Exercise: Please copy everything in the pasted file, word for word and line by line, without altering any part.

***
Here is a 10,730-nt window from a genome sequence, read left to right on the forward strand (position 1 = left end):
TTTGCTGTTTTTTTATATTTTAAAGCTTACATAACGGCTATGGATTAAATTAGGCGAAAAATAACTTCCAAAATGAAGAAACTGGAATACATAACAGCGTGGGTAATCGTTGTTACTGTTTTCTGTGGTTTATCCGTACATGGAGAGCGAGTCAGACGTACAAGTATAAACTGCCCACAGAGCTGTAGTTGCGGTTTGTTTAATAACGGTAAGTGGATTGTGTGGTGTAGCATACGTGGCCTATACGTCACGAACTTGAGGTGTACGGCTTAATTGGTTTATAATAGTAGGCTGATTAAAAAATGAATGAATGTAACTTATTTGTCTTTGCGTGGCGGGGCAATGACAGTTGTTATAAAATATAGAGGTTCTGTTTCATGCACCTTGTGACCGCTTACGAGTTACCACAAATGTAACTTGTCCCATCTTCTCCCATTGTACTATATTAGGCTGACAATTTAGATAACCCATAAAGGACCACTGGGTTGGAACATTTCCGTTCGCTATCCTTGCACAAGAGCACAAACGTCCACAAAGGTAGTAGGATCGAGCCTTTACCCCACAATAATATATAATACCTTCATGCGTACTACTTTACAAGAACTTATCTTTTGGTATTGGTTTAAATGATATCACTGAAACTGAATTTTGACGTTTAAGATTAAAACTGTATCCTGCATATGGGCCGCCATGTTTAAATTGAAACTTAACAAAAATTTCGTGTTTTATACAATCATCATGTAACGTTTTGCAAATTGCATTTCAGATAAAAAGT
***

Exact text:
Here is a 10,730-nt window from a genome sequence, read left to right on the forward strand (position 1 = left end):
TTTGCTGTTTTTTTATATTTTAAAGCTTACATAACGGCTATGGATTAAATTAGGCGAAAAATAACTTCCAAAATGAAGAAACTGGAATACATAACAGCGTGGGTAATCGTTGTTACTGTTTTCTGTGGTTTATCCGTACATGGAGAGCGAGTCAGACGTACAAGTATAAACTGCCCACAGAGCTGTAGTTGCGGTTTGTTTAATAACGGTAAGTGGATTGTGTGGTGTAGCATACGTGGCCTATACGTCACGAACTTGAGGTGTACGGCTTAATTGGTTTATAATAGTAGGCTGATTAAAAAATGAATGAATGTAACTTATTTGTCTTTGCGTGGCGGGGCAATGACAGTTGTTATAAAATATAGAGGTTCTGTTTCATGCACCTTGTGACCGCTTACGAGTTACCACAAATGTAACTTGTCCCATCTTCTCCCATTGTACTATATTAGGCTGACAATTTAGATAACCCATAAAGGACCACTGGGTTGGAACATTTCCGTTCGCTATCCTTGCACAAGAGCACAAACGTCCACAAAGGTAGTAGGATCGAGCCTTTACCCCACAATAATATATAATACCTTCATGCGTACTACTTTACAAGAACTTATCTTTTGGTATTGGTTTAAATGATATCACTGAAACTGAATTTTGACGTTTAAGATTAAAACTGTATCCTGCATATGGGCCGCCATGTTTAAATTGAAACTTAACAAAAATTTCGTGTTTTATACAATCATCATGTAACGTTTTGCAAATTGCATTTCAGATAAAAAGT